Cut The Line - a film programme by Erika Balsom
A selection of films opening up a conversation about feminism, historiography and nonlinear temporalities of remembrance.
"The pattern is defined. Cut the line and chronology falls in a crumpled heap. I prefer a crumpled heap, history at my feet, not stretched above my head." – Lis Rhodes
Drawing on the exhibition No Master Territories (2022-2023) that she co-curated with Hila Peleg, Erika Balsom composes a programme of films that open up a conversation about feminism, historiography and nonlinear temporalities of remembrance.
Paper Tiger Television, SisterhoodTM: Hyping the Female Market (1993), video, 24 min., USA
Back in 1993, Paper Tiger Television, a grassroots video collective formed in 1981, was already questioning a type of feminism that has only grown in importance since: a neoliberal feminism centred on individual emancipation and consumer choice. SisterhoodTM exposes how the so-called 'lean in' wave of feminism promises the liberation of a select few, while relying on the exploitation of the many – especially poor and often racialised women who disproportionately work in care, cleaning and the cheap production of consumer goods. This video appropriates television genres and humorously analyses Nike advertisements to show how a movement, once committed to collective liberation, has been defused.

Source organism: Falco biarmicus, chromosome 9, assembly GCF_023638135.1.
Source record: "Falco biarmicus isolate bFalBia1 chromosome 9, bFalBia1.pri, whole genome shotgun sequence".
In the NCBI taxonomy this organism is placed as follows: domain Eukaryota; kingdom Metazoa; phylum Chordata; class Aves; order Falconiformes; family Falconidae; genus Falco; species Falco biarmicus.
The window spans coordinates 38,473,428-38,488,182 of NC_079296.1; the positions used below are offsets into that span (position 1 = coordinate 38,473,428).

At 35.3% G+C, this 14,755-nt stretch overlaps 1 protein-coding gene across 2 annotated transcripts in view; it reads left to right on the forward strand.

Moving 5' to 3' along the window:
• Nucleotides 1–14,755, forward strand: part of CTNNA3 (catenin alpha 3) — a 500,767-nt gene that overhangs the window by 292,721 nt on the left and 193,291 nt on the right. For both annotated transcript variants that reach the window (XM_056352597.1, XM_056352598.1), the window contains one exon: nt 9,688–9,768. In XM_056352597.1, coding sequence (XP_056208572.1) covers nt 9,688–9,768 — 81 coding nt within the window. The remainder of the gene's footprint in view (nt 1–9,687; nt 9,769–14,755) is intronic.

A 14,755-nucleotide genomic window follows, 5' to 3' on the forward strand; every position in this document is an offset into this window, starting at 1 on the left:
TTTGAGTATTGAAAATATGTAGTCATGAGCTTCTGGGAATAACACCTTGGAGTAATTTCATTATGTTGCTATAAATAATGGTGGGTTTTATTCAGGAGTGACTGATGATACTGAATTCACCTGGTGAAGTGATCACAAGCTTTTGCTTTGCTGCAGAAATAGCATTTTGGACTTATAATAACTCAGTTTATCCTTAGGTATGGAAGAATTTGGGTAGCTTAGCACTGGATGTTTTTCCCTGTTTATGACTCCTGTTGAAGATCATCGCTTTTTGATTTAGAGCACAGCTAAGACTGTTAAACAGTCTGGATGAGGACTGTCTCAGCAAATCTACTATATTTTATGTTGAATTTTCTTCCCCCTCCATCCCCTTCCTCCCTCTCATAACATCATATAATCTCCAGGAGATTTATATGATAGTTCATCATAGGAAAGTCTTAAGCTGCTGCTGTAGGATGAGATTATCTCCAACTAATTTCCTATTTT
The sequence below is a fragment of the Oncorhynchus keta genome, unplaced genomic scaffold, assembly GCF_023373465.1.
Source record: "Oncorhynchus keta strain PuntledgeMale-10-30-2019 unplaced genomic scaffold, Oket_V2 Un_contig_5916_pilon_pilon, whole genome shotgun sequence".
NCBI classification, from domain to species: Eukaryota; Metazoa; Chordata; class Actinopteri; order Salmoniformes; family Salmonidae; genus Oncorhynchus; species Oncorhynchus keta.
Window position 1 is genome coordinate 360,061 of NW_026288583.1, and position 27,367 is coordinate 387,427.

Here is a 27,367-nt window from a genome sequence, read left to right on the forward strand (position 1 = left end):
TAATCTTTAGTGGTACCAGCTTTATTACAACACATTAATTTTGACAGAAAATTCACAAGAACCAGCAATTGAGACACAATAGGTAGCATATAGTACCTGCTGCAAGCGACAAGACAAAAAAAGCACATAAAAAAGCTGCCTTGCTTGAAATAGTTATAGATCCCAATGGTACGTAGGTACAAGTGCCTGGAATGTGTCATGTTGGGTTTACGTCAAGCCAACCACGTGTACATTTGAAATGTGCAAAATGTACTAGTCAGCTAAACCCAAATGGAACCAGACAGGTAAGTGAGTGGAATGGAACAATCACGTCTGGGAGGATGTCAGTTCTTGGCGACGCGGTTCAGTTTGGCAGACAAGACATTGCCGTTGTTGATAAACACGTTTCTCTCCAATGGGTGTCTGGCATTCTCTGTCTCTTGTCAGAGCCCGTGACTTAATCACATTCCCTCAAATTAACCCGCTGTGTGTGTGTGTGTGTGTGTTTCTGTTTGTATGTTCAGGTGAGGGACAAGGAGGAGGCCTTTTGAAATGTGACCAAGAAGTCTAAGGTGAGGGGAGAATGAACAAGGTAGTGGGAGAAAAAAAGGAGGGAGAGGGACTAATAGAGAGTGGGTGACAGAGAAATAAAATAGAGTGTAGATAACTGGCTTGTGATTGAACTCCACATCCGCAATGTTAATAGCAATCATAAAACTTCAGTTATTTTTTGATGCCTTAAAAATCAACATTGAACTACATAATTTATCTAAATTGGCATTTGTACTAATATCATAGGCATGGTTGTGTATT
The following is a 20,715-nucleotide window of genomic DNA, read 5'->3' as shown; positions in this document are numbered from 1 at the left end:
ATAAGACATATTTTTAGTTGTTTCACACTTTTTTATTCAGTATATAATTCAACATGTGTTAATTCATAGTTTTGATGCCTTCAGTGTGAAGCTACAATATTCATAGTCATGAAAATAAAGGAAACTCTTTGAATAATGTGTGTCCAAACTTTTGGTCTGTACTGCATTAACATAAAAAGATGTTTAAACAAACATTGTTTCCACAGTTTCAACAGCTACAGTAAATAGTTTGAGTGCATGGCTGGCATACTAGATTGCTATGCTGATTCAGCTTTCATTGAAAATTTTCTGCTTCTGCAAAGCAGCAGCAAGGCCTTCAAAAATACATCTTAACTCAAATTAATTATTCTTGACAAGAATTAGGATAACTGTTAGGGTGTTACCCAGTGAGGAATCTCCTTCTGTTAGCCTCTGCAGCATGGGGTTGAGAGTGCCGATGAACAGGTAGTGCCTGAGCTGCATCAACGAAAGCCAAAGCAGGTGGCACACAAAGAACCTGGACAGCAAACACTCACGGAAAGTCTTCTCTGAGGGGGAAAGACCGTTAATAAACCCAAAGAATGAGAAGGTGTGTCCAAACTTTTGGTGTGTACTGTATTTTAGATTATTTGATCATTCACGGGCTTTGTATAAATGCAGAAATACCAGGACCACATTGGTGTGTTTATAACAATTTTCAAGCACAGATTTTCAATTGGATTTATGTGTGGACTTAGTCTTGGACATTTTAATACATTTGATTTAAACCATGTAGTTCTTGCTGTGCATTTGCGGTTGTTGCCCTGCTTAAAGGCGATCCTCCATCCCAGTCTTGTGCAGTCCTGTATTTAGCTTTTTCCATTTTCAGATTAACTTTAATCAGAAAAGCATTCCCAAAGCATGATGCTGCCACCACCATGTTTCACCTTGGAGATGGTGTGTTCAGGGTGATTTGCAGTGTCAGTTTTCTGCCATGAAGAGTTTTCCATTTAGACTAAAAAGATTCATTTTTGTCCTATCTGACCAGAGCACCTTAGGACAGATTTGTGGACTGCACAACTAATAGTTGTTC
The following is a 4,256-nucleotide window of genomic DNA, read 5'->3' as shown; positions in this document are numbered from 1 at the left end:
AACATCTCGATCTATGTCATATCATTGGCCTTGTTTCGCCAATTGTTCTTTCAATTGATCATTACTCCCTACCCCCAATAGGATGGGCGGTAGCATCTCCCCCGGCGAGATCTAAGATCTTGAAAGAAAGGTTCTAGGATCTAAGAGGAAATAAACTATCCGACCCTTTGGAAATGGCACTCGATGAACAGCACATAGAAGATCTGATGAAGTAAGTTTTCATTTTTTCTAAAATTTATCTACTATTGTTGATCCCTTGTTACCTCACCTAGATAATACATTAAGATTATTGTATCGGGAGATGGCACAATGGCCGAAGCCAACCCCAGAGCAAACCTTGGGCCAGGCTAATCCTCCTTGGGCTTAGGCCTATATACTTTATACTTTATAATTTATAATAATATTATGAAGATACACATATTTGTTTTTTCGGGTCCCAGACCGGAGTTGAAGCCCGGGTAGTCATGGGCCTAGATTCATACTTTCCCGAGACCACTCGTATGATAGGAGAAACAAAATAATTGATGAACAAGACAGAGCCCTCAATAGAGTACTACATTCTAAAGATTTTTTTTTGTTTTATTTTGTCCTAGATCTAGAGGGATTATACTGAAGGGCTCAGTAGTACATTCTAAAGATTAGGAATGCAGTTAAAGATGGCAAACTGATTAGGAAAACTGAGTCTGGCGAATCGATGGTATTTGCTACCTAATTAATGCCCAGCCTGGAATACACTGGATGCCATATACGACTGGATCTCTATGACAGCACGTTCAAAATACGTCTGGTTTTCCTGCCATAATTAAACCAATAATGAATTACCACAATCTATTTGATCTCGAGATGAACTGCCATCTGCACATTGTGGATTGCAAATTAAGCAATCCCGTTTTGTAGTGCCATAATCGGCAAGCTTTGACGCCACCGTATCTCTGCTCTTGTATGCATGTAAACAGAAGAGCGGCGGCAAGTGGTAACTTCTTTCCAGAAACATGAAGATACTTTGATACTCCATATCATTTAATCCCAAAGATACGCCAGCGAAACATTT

Sara Gómez, Mi aporte / My Contribution (1972), 35 mm, 33 min., Cuba
Sara Gómez started working at the Instituto Cubano del Arte e Industria Cinematográficos (ICAIC) in 1961, two years after its foundation. She directed twenty films there before she died in 1974 at the age of thirty-one. Mi aporte (literally "my contribution") began in 1969, commissioned by the Federación de Mujeres Cubanas, the organisation responsible for promoting women's rights after the revolution. But the film was suddenly censored upon completion. Paying close attention to the experiences of Afro-Cuban women, Gómez analyses how gender, race and class combine to shape post-revolutionary society. Through interviews and discussions (including a debate after the screening of a partial version of Mi aporte), she reveals the tension between the promises of the Cuban revolution and the daily reality of the women living there.
Erika Balsom is Reader in Film Studies at King’s College London. She is the author of four books, including After Uniqueness: A History of Film and Video Art in Circulation (Columbia University Press, 2017) and TEN SKIES (Fireflies Press, 2021, shortlisted for the Kraszna Krausz prize). Her criticism appears regularly in venues such as Artforum, Cinema Scope, e-flux, and 4Columns. With Hila Peleg, she is the co-curator of the exhibition No Master Territories: Feminist Worldmaking and the Moving Image (HKW Berlin, 2022) and co-editor of the books Feminist Worldmaking and the Moving Image (2022) and Documentary Across Disciplines (2016), both published by MIT Press. In 2018, she was awarded a Philip Leverhulme Prize and the Katherine Singer Kovacs essay award from the Society for Cinema and Media Studies.
in collaboration with Monokino, Oostende